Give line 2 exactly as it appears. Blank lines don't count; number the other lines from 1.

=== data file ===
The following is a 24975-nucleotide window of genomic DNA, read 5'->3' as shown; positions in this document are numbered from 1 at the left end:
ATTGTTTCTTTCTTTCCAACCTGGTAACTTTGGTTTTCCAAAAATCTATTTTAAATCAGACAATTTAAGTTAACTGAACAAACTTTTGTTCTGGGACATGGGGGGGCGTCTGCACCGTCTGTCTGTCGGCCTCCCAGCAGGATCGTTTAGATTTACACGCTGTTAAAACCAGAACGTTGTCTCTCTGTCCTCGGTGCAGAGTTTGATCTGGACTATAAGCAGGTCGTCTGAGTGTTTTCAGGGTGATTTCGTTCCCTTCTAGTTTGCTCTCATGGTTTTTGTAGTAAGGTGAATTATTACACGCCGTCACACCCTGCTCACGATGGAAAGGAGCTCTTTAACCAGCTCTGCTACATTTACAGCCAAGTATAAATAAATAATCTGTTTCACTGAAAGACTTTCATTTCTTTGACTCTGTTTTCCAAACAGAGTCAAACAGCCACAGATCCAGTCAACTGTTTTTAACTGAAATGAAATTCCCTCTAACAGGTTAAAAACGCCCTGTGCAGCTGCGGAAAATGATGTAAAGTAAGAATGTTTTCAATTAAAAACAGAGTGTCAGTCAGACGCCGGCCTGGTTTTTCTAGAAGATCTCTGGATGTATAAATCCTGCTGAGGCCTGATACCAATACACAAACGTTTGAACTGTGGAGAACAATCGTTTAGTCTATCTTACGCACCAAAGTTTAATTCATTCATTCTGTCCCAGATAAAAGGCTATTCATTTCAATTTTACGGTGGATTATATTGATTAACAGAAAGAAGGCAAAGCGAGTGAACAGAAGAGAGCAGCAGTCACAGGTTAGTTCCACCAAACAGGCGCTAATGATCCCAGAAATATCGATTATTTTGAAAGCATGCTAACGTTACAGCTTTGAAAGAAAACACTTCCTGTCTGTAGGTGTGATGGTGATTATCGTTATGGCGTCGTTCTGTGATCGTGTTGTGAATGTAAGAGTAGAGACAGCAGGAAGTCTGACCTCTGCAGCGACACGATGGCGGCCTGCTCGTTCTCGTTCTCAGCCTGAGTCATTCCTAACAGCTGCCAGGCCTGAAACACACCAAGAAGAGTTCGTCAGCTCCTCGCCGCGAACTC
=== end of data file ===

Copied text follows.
ATTGTTTCTTTCTTTCCAACCTGGTAACTTTGGTTTTCCAAAAATCTATTTTAAATCAGACAATTTAAGTTAACTGAACAAACTTTTGTTCTGGGACATGGGGGGGCGTCTGCACCGTCTGTCTGTCGGCCTCCCAGCAGGATCGTTTAGATTTACACGCTGTTAAAACCAGAACGTTGTCTCTCTGTCCTCGGTGCAGAGTTTGATCTGGACTATAAGCAGGTCGTCTGAGTGTTTTCAGGGTGATTTCGTTCCCTTCTAGTTTGCTCTCATGGTTTTTGTAGTAAGGTGAATTATTACACGCCGTCACACCCTGCTCACGATGGAAAGGAGCTCTTTAACCAGCTCTGCTACATTTACAGCCAAGTATAAATAAATAATCTGTTTCACTGAAAGACTTTCATTTCTTTGACTCTGTTTTCCAAACAGAGTCAAACAGCCACAGATCCAGTCAACTGTTTTTAACTGAAATGAAATTCCCTCTAACAGGTTAAAAACGCCCTGTGCAGCTGCGGAAAATGATGTAAAGTAAGAATGTTTTCAATTAAAAACAGAGTGTCAGTCAGACGCCGGCCTGGTTTTTCTAGAAGATCTCTGGATGTATAAATCCTGCTGAGGCCTGATACCAATACACAAACGTTTGAACTGTGGAGAACAATCGTTTAGTCTATCTTACGCACCAAAGTTTAATTCATTCATTCTGTCCCAGATAAAAGGCTATTCATTTCAATTTTACGGTGGATTATATTGATTAACAGAAAGAAGGCAAAGCGAGTGAACAGAAGAGAGCAGCAGTCACAGGTTAGTTCCACCAAACAGGCGCTAATGATCCCAGAAATATCGATTATTTTGAAAGCATGCTAACGTTACAGCTTTGAAAGAAAACACTTCCTGTCTGTAGGTGTGATGGTGATTATCGTTATGGCGTCGTTCTGTGATCGTGTTGTGAATGTAAGAGTAGAGACAGCAGGAAGTCTGACCTCTGCAGCGACACGATGGCGGCCTGCTCGTTCTCGTTCTCAGCCTGAGTCATTCCTAACAGCTGCCAGGCCTGAAACACACCAAGAAGAGTTCGTCAGCTCCTCGCCGCGAACTC